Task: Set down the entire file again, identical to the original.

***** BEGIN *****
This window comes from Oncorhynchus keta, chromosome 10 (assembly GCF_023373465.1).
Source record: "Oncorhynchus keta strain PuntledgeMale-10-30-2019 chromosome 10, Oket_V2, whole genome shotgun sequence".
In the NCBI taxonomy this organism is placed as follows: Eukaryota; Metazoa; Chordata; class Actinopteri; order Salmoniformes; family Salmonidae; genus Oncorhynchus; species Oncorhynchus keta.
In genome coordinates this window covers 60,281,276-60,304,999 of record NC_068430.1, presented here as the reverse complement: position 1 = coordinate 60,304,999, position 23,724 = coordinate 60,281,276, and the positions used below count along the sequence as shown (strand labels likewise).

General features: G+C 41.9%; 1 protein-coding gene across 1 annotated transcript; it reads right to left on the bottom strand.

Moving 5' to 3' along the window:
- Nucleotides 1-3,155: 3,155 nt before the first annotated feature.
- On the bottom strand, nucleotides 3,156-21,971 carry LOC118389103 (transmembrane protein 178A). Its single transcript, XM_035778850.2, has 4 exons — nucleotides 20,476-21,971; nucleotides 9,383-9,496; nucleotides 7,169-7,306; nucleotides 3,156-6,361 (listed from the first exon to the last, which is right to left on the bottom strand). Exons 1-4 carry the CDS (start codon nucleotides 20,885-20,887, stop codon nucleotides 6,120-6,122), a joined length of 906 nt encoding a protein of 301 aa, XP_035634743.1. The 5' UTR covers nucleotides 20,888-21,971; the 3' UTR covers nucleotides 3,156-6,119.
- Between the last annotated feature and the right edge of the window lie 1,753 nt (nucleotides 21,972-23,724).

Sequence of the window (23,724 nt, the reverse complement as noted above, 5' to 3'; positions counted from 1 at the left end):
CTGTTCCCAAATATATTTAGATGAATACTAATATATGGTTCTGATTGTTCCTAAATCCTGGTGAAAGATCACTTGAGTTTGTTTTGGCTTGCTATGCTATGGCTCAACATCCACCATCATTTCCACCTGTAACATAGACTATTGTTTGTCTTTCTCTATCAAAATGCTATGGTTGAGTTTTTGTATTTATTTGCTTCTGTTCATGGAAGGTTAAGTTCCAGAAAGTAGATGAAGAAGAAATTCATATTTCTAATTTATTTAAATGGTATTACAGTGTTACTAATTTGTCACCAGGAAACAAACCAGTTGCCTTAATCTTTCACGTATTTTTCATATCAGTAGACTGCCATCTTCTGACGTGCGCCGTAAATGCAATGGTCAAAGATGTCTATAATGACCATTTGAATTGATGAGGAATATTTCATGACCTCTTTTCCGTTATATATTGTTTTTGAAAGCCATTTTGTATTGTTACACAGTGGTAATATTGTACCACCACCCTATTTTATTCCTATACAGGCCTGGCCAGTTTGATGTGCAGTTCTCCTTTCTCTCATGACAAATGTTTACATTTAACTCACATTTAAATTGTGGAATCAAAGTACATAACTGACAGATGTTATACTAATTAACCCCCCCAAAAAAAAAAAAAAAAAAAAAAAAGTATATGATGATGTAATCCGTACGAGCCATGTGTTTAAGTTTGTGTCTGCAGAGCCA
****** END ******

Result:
This window comes from Oncorhynchus keta, chromosome 10 (assembly GCF_023373465.1).
Source record: "Oncorhynchus keta strain PuntledgeMale-10-30-2019 chromosome 10, Oket_V2, whole genome shotgun sequence".
In the NCBI taxonomy this organism is placed as follows: Eukaryota; Metazoa; Chordata; class Actinopteri; order Salmoniformes; family Salmonidae; genus Oncorhynchus; species Oncorhynchus keta.
In genome coordinates this window covers 60,281,276-60,304,999 of record NC_068430.1, presented here as the reverse complement: position 1 = coordinate 60,304,999, position 23,724 = coordinate 60,281,276, and the positions used below count along the sequence as shown (strand labels likewise).

General features: G+C 41.9%; 1 protein-coding gene across 1 annotated transcript; it reads right to left on the bottom strand.

Moving 5' to 3' along the window:
- Nucleotides 1-3,155: 3,155 nt before the first annotated feature.
- On the bottom strand, nucleotides 3,156-21,971 carry LOC118389103 (transmembrane protein 178A). Its single transcript, XM_035778850.2, has 4 exons — nucleotides 20,476-21,971; nucleotides 9,383-9,496; nucleotides 7,169-7,306; nucleotides 3,156-6,361 (listed from the first exon to the last, which is right to left on the bottom strand). Exons 1-4 carry the CDS (start codon nucleotides 20,885-20,887, stop codon nucleotides 6,120-6,122), a joined length of 906 nt encoding a protein of 301 aa, XP_035634743.1. The 5' UTR covers nucleotides 20,888-21,971; the 3' UTR covers nucleotides 3,156-6,119.
- Between the last annotated feature and the right edge of the window lie 1,753 nt (nucleotides 21,972-23,724).

Sequence of the window (23,724 nt, the reverse complement as noted above, 5' to 3'; positions counted from 1 at the left end):
CTGTTCCCAAATATATTTAGATGAATACTAATATATGGTTCTGATTGTTCCTAAATCCTGGTGAAAGATCACTTGAGTTTGTTTTGGCTTGCTATGCTATGGCTCAACATCCACCATCATTTCCACCTGTAACATAGACTATTGTTTGTCTTTCTCTATCAAAATGCTATGGTTGAGTTTTTGTATTTATTTGCTTCTGTTCATGGAAGGTTAAGTTCCAGAAAGTAGATGAAGAAGAAATTCATATTTCTAATTTATTTAAATGGTATTACAGTGTTACTAATTTGTCACCAGGAAACAAACCAGTTGCCTTAATCTTTCACGTATTTTTCATATCAGTAGACTGCCATCTTCTGACGTGCGCCGTAAATGCAATGGTCAAAGATGTCTATAATGACCATTTGAATTGATGAGGAATATTTCATGACCTCTTTTCCGTTATATATTGTTTTTGAAAGCCATTTTGTATTGTTACACAGTGGTAATATTGTACCACCACCCTATTTTATTCCTATACAGGCCTGGCCAGTTTGATGTGCAGTTCTCCTTTCTCTCATGACAAATGTTTACATTTAACTCACATTTAAATTGTGGAATCAAAGTACATAACTGACAGATGTTATACTAATTAACCCCCCCAAAAAAAAAAAAAAAAAAAAAAAAGTATATGATGATGTAATCCGTACGAGCCATGTGTTTAAGTTTGTGTCTGCAGAGCCA